Nadal wins in style on grass too
Rafael Nadal swapped clay for grass on Wednesday, but the result was just as emphatic with the world number one overpowering Australia's Matthew Ebden at the Queen's Club championships on a chilly evening in west London.sports Updated: Jun 09, 2011 02:20 IST
Rafael Nadal swapped clay for grass on Wednesday, but the result was just as emphatic with the world number one overpowering Australia's Matthew Ebden at the Queen's Club championships on a chilly evening in west London.
The reigning Wimbledon champion, fresh from his record-equalling sixth French Open title, beat gallant qualifier Ebden 6-4 6-4 to move into the third round after Britain's Andy Murray, the second seed, won a three-setter with Xavier Malisse.
Top seed Nadal, who passed the time with some table football in the players' lounge as rain delayed his opening singles match, unleashed some trademark forehand firepower on the 168th-ranked Ebden who provided an ideal test.
"It's never easy to start the grasscourt season but I'm here with a lot of motivation," the 25-year-old Nadal said courtside after being mobbed for his autograph at the exclusive club. "Everything is different and especially because I had just one day to adapt my game. I'm a bit tired after a very difficult claycourt season but I'm happy to be in the next round," added the Spaniard who next plays Czech Radek Stepanek.
Just five days after losing to Nadal in the French Open semi-finals on clay, Britain's world number four Murray made a stuttering start, beating Belgian Malisse 6-3 5-7 6-3 in a match played in two chunks either side of a lengthy rain break.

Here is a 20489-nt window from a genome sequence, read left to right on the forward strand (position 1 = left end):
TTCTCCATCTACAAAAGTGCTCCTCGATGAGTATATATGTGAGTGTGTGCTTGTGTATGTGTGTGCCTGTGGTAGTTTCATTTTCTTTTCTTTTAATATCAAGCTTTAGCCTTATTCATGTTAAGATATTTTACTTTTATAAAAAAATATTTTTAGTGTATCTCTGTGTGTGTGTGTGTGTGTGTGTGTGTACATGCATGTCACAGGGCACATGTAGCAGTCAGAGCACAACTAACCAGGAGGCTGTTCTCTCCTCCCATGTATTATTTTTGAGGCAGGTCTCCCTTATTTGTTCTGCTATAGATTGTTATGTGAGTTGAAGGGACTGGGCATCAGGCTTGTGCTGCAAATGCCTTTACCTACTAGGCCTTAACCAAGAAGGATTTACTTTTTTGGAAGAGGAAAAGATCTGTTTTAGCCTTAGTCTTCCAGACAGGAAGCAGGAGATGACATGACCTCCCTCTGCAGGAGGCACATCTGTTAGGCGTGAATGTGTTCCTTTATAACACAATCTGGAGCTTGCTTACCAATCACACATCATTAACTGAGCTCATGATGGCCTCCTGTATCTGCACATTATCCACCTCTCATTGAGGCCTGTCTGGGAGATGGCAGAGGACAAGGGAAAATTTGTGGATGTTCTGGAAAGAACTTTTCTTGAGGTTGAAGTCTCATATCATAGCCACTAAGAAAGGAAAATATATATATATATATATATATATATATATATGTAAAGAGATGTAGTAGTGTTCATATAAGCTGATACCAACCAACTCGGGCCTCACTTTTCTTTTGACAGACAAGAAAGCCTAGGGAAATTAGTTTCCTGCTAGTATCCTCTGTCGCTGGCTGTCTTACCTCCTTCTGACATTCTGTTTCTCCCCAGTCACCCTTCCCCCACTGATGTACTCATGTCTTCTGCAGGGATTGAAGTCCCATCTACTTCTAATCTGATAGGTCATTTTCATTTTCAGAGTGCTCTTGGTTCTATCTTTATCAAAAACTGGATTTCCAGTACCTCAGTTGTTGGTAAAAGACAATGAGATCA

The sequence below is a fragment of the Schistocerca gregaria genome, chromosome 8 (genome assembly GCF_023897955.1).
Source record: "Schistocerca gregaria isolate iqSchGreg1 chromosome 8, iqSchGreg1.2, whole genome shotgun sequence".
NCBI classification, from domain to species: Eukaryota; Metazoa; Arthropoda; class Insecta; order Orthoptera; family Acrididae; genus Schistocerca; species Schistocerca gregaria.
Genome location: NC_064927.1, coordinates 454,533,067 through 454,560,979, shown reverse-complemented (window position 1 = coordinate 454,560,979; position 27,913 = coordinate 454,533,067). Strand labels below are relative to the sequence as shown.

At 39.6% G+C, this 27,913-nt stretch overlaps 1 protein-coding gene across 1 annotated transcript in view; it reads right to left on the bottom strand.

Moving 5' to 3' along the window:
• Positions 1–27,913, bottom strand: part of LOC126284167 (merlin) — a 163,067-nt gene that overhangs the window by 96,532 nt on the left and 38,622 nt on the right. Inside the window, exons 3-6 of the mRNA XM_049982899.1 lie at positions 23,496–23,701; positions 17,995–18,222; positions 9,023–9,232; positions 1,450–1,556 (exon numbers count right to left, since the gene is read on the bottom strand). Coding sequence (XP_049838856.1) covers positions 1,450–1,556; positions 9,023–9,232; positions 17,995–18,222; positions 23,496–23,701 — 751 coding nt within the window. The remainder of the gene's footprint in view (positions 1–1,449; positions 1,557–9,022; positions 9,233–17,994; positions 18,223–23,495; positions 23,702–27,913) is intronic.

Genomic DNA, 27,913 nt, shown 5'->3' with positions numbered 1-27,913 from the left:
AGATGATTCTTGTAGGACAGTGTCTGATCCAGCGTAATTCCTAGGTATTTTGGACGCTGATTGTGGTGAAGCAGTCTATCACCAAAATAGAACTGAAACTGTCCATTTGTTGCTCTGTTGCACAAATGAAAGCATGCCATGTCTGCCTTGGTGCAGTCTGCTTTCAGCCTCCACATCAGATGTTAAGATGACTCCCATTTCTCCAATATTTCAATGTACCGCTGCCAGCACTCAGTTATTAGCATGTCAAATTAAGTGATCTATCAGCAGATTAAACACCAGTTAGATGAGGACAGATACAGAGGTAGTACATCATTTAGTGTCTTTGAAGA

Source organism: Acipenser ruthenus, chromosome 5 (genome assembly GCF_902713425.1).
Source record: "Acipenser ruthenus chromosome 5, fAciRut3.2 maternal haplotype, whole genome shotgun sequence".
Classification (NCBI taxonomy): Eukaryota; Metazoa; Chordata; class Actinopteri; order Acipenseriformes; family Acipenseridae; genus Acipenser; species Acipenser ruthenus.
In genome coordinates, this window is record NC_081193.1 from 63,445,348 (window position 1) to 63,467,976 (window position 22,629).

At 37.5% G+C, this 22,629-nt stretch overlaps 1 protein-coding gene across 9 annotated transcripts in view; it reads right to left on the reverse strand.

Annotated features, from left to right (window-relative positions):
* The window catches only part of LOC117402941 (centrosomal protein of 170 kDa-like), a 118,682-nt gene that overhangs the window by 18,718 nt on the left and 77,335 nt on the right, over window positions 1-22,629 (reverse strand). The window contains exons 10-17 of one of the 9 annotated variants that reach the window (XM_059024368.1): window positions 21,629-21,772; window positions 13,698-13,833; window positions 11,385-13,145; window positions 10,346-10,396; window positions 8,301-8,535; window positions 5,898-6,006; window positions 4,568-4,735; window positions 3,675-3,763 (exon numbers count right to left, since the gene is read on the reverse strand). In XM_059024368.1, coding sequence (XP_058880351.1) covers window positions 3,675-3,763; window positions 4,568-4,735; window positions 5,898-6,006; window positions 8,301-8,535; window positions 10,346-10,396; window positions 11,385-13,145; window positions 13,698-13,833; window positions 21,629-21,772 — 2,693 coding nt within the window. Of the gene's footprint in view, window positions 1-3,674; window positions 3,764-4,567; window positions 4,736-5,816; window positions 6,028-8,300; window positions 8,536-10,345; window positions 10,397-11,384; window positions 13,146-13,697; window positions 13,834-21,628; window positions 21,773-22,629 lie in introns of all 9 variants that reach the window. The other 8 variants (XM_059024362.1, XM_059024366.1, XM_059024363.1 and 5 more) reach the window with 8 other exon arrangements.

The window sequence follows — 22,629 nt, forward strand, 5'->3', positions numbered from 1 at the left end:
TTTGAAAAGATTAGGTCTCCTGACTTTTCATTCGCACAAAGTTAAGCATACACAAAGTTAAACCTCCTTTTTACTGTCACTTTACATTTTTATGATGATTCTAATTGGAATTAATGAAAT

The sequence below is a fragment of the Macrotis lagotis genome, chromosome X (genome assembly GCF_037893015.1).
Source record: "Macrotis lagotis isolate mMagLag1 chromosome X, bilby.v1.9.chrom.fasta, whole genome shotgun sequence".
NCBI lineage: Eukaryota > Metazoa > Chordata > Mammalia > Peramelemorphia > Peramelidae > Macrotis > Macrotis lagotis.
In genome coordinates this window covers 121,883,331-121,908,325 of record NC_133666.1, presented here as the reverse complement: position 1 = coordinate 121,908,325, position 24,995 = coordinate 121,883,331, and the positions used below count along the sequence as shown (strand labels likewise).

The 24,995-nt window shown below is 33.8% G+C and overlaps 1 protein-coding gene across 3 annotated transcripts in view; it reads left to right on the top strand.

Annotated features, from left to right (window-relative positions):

Second seed Murray, the 2009 champion at the most traditional of English venues, lost his way at the end of the second set but hit back to reach the third round.
With Wimbledon looming, the 24-year-old Scot showed no obvious signs of discomfort from the right ankle he rolled painfully in his third round win at the French Open against Germany's Michael Berrer -- good news when you carry the weight of British hopes on your shoulders.
"That was really the first true test on the grass to put it through," Murray told reporters in a news conference that sounded more like a physiotherapy lecture as the Scot was quizzed on the small tear in one of his tendons.
"It's a tough one because there's little time between now and Wimbledon (starting on June 20)," he said. "If this tournament was irrelevant then I wouldn't be playing. The fact is I'm here trying to play as many matches as possible.
"It's getting better, but it's still sore." Croatia's Marin Cilic, the eighth seed, wasted no time against French qualifier Arnaud Clement, winning 6-4 6-4 before the showers arrived, while big-serving South African Kevin Anderson eased past American Donald Young 6-2 6-4.